Biden Enters 2008 Presidential Race Touting Foreign Policy Experience

Sen. Joe Biden made his long-expected official entry into the presidential race Wednesday and immediately faced question about the personal observations he made about his Democratic rivals.

The six-term Delaware lawmaker, who has said for months he'd be a candidate in 2008, filed papers Wednesday with the Federal Election Commission to establish a campaign committee. It is the second presidential bid for Biden, who pursued the White House in 1988.

On his Web site, the Senate Foreign Relations Committee chairman devoted much of his video announcement to Iraq. But the Democrat known in Washington for his extensive thinking out loud had to deal with the fallout from his comments about Sens. Hillary Rodham Clinton and Barack Obama.

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In an interview with the New York Observer published Wednesday, Biden called Clinton's plan for stabilizing Iraq "nothing but disaster" and said of Obama: "I mean, you got the first mainstream African-American who is articulate and bright and clean and a nice-looking guy. I mean, that's a storybook, man."

Questioned about Biden's comments at a Washington news conference, Obama said: "You'd have to ask ... Senator Biden what he was thinking. I don't spend too much time worrying about what folks are talking about during a campaign season."

In the same article, Biden criticized Clinton's proposal to cap American troops and to threaten to cut funding to Iraqi security forces.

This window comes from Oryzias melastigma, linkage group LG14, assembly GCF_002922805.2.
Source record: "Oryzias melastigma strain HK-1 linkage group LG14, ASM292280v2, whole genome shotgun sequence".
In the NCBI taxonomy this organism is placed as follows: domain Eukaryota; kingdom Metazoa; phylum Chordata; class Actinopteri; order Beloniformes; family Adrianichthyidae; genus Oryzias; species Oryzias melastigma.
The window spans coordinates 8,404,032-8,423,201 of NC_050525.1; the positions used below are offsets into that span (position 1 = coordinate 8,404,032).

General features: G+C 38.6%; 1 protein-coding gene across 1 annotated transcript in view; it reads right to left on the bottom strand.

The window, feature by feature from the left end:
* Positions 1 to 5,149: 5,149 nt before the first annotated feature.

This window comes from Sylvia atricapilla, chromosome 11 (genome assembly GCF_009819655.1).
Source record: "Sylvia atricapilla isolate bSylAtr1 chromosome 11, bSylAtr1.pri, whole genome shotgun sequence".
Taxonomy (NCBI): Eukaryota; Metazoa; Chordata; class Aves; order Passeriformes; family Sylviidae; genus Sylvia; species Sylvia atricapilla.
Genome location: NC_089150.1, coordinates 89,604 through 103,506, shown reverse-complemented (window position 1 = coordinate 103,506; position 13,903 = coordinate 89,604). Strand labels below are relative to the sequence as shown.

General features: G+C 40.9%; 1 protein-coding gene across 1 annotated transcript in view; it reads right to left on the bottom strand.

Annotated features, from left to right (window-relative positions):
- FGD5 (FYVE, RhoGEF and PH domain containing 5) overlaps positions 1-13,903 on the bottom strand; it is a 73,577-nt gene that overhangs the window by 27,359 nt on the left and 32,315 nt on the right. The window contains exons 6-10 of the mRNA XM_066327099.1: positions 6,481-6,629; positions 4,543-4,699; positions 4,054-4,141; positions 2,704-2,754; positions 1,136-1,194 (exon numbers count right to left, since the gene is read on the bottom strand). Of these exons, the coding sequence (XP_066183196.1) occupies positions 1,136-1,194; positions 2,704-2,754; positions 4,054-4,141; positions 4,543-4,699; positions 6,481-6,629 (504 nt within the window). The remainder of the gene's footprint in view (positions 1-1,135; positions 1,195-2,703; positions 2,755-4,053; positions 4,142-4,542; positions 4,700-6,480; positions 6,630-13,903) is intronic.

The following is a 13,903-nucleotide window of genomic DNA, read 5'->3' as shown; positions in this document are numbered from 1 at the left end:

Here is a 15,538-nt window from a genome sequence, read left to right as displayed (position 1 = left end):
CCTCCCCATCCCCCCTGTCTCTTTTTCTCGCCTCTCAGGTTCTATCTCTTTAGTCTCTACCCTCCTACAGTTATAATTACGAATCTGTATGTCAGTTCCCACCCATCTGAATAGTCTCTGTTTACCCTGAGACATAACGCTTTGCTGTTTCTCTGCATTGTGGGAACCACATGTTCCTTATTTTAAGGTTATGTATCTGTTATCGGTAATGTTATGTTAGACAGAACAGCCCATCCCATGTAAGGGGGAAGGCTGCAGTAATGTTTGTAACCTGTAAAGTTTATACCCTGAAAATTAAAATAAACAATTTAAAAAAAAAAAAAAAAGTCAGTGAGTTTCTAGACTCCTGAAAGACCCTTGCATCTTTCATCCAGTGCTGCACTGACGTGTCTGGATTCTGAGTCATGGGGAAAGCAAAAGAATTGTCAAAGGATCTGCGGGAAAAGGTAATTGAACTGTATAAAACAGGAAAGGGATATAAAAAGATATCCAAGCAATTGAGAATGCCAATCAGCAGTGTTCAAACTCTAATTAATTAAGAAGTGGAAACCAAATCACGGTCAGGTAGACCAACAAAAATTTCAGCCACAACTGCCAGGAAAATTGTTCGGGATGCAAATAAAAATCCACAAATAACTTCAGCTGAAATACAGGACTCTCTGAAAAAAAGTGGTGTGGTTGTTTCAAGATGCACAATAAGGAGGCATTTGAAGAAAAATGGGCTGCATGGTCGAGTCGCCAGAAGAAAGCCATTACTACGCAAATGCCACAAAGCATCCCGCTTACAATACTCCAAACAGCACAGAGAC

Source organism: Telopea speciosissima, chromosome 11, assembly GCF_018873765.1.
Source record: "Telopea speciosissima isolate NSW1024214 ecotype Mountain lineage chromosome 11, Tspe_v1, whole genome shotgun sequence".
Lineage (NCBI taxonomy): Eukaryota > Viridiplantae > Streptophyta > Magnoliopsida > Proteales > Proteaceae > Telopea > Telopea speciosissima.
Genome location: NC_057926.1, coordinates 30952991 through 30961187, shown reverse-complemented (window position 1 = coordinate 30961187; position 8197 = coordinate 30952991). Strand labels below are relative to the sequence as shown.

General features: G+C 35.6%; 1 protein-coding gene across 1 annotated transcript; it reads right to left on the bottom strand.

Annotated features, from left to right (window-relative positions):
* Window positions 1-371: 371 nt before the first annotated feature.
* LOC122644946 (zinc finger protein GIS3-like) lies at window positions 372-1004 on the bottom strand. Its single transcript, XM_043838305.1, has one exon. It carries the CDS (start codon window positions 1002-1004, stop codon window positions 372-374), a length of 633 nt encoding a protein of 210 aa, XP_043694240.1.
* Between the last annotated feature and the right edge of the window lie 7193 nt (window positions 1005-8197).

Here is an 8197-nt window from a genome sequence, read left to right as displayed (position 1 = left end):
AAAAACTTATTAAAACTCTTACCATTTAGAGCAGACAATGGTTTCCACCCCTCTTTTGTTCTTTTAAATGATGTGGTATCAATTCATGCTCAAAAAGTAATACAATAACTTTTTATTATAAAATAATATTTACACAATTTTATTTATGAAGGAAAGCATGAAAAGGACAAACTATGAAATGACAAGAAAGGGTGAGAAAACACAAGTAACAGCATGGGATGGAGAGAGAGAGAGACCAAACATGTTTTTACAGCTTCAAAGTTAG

"From the part of Hillary's proposal, the part that really baffles me is, 'We're going to teach the Iraqis a lesson,"' Biden said. "We're not going to equip them? O.K. Cap our troops and withdraw support from the Iraqis? That's a real good idea."

Biden tried to play down his comments in an interview with ABC's "Good Morning America," where he praised both Obama and Clinton's candidacies.

"We have a heck of a field out there," Biden said.

In a video message posted on his new campaign Web site,, Biden criticized President Bush's conduct of the Iraq war and warned that his successor would have no margin for error in resolving the conflict.

"This administration's mishandling of the war in Iraq may be the greatest foreign policy disaster of our times," Biden said. "The next president ... is going to have to be prepared to immediately step in and act without hesitation to end our involvement in Iraq."

Biden voted in 2002 to authorize military intervention in Iraq but has since become a vocal critic of the conflict. He's also proposed a plan for peace in Iraq that would divide the country along ethnic lines.

"This is an incredibly challenging time for our country. Because in my view, President Bush has dug America into a very deep hole," Biden said.

A 34-year Senate veteran known for his foreign policy expertise, Biden also spoke of a number of domestic challenges he hoped to tackle as president, including health care, boosting job and retirement security, and tackling the threat of global warming.

"The Bush administration, because it worships profits over people, has forgotten ... we need a growing, vibrant middle class," Biden said.

Biden will transfer $3 million from his Senate account to his presidential campaign, and said he believed he needed to raise $20 million total to be competitive in next year's early primaries. Analysts believe Clinton and Obama are likely to raise $100 million each this year.

Biden was a candidate for the 1988 Democratic presidential nomination, but withdrew from the race in 1987 amid accusations that he had plagiarized passages in his speeches.

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